MIAMI — DeMar DeRozan's February to remember has placed him in the running for Eastern Conference player of month honors, where his sizzling shooting and scoring broke NBA records and guided the shorthanded Chicago Bulls to an 8-5 record.
DeRozan became the first player in NBA history to post eight straight 35-point games while shooting 50 percent or better in each, breaking Wilt Chamberlain’s 60-year-old mark. His 10 straight 30-point games marked a personal-best streak and fell one game shy of Michael Jordan’s franchise record.
“I’m glad it’s over with so I can stop hearing everything about it,” DeRozan cracked following Monday night’s loss to the Heat.
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For the month, DeRozan averaged 34.2 points, 6.2 rebounds and 5.2 assists while shooting 55.3 percent overall and 40 percent from 3-point range on low volume of 1.9 attempts.
He would be the fifth Bull to win this award and first since Jimmy Butler in October/November 2014. Jordan won the award 16 times, while Scottie Pippen and Derrick Rose each captured two and Butler one.
“Just playing,” DeRozan said of his gaudy February. “Going out there and competing, doing whatever I could to go play. It was never a night where I said, ‘I gotta go out there and get 30. I gotta shoot this many times.’ I was just playing, competing. And whatever came with it, came with it. For the most part, for me, I wanted wins to come out of it. And with that, I just had a streak to come with it.”
This mindset is what so impressed coach Billy Donovan, who repeatedly pointed to DeRozan’s shooting efficiency during the month.
As DeRozan seemed to single-handedly lift the shorthanded Bulls, who played the entire month without Patrick Williams, Lonzo Ball and Alex Caruso and five games without Zach LaVine, DeRozan shot 60 percent or better in six games. That included a ridiculous 71.4 percent during a 37-point performance in a victory over the Hawks.
“He’s been remarkable,” Donovan said. “Just his poise, his ability to come back night in and night out and play. His ability to manipulate the game and get to areas of the floor that he wants to get to and get to shots that he feels very comfortable taking.
“And I think just his overall presence, his consistency not only as a player but as a person has been really important to our team.”
Indeed, DeRozan’s impact on this season’s Bulls is undeniable, both on and off the court. His three Eastern Conference player of the week awards and now this honor are merely public recognition of his season-long consistency and dominance.
“DeMar is a different kind of leader. He’s not this boisterous, outspoken, grab-the-room’s attention. 'Hey, listen to what I have to say,’” Donovan said. “He’s not that way. It’s more subtle things he does. Coming out of timeouts, grabbing a guy like Ayo (Dosunmu), who’s a rookie. Or going over and talking to Zach. Or going over and talking to (Nikola Vučević).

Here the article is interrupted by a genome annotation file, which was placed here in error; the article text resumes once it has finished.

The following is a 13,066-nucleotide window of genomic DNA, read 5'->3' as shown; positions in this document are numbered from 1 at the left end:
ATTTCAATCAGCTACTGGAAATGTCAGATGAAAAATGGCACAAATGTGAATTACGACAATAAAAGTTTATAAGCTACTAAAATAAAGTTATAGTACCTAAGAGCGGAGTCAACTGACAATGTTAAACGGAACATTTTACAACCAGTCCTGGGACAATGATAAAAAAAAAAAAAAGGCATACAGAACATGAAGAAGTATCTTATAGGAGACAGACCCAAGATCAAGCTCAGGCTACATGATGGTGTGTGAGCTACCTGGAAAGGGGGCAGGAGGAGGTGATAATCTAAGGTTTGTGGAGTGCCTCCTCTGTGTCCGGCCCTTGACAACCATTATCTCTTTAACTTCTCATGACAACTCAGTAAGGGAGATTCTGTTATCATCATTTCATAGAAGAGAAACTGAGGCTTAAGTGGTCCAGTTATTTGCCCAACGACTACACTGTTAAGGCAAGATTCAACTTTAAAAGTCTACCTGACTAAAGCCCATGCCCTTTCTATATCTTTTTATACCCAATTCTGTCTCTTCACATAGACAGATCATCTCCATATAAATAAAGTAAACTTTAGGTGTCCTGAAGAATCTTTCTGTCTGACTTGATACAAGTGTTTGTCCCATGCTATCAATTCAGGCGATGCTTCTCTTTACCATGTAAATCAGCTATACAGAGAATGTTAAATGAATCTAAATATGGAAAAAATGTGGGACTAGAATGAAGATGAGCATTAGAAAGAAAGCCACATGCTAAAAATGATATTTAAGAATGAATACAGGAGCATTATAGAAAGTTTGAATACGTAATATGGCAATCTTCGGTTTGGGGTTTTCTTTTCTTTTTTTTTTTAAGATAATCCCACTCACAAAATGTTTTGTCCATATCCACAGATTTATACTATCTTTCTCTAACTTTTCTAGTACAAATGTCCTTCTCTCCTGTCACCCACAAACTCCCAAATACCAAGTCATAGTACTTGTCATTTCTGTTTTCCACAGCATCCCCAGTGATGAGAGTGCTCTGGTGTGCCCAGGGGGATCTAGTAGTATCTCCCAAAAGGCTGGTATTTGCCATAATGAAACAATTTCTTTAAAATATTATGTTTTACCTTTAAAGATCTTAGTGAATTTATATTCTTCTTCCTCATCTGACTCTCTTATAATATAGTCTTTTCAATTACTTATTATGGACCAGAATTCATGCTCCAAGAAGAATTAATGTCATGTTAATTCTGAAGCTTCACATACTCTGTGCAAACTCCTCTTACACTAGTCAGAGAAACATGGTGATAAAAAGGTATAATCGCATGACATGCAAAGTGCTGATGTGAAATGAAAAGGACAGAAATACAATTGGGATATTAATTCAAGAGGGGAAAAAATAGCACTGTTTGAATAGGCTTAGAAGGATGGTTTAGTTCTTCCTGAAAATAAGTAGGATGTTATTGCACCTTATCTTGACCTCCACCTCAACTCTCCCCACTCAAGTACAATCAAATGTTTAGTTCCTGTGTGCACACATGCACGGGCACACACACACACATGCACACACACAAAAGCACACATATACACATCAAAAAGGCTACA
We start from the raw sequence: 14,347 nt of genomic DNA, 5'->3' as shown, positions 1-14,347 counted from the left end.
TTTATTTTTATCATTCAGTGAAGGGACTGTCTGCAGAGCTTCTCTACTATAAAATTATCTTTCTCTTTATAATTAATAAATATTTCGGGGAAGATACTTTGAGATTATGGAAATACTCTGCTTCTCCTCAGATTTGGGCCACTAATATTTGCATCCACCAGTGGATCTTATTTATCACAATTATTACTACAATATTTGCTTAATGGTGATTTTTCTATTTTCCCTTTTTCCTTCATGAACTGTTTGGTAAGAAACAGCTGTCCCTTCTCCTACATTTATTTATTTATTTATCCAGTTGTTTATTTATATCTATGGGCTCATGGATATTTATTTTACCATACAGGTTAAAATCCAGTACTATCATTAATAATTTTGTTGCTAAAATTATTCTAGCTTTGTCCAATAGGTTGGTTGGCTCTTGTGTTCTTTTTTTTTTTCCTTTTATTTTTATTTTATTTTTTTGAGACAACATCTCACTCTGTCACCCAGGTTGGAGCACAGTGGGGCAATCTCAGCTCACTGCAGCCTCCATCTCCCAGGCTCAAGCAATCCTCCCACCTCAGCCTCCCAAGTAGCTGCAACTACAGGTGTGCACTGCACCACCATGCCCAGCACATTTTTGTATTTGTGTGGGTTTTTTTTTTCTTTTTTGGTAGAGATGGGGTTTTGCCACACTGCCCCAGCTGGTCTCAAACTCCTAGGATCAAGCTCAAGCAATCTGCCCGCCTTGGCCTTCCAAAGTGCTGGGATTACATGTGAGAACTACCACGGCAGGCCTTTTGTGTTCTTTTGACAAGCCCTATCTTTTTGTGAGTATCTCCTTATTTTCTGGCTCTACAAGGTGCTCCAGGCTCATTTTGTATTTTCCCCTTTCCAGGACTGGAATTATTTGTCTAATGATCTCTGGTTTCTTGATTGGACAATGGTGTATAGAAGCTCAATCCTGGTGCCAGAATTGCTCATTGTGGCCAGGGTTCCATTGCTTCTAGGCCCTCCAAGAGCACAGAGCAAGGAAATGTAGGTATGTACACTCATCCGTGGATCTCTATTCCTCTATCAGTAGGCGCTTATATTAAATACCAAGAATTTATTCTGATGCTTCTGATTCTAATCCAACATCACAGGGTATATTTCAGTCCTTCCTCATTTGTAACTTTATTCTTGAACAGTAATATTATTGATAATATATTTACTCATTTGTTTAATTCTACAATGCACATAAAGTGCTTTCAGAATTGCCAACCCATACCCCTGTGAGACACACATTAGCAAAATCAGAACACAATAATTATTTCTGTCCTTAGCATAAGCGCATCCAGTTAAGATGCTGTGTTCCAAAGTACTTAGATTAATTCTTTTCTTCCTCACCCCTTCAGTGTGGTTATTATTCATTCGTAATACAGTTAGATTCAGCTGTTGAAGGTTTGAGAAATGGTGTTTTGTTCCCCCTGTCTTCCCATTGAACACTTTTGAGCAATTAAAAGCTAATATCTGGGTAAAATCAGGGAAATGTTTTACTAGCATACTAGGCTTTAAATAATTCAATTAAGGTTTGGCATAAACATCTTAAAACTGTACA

“Just his ability to connect with people on a one-on-one setting. He’ll speak in the huddle when he needs to. But I wouldn’t say it’s always necessarily who he is as a leader. A lot of it is his social awareness of people.
“He can come out of a timeout and know, ‘Hey, this guy is a little bit frustrated with the official. Let me go over and talk to him right now and get him recentered on where we have to focus. Or, ‘This guy is getting a little bit frustrated. I’m going over and talk to him.’ Everybody has to lead how they feel comfortable to their character and who they are as a person. And I think he does a really good job of being who he is as a person when it comes to leadership.”
DeRozan also fell 11 points shy of joining Jordan as the only players since the start of the 3-point era in 1980 to average 35 points on 55 percent shooting for an entire month.
Rare air, indeed.
The Bucks' Giannis Antetokounmpo and the 76ers' Joel Embiid also have strong cases for the February award.
Antetokounmpo averaged 32.1 points, 12.2 rebounds and 7 assists while shooting 60.9 percent and 39.4 on 3-pointers while the Bucks went 6-4. Embiid posted averages of 32.5 points, 12.4 rebounds, 4.7 assists on 47.8 percent shooting, including 37 percent from 3-point range, as the 76ers also posted a 6-4 mark.
Though DeRozan narrowly missed averaging 35 points for a full month, it's still one of the best individual months in franchise history, particularly for someone not named Michael Jordan. For those wondering, Jordan during his Bulls tenure posted 12 months in which he averaged 35 points for an entire month, including the entire 1986-87 season in which he averaged a career-high 37.1 points.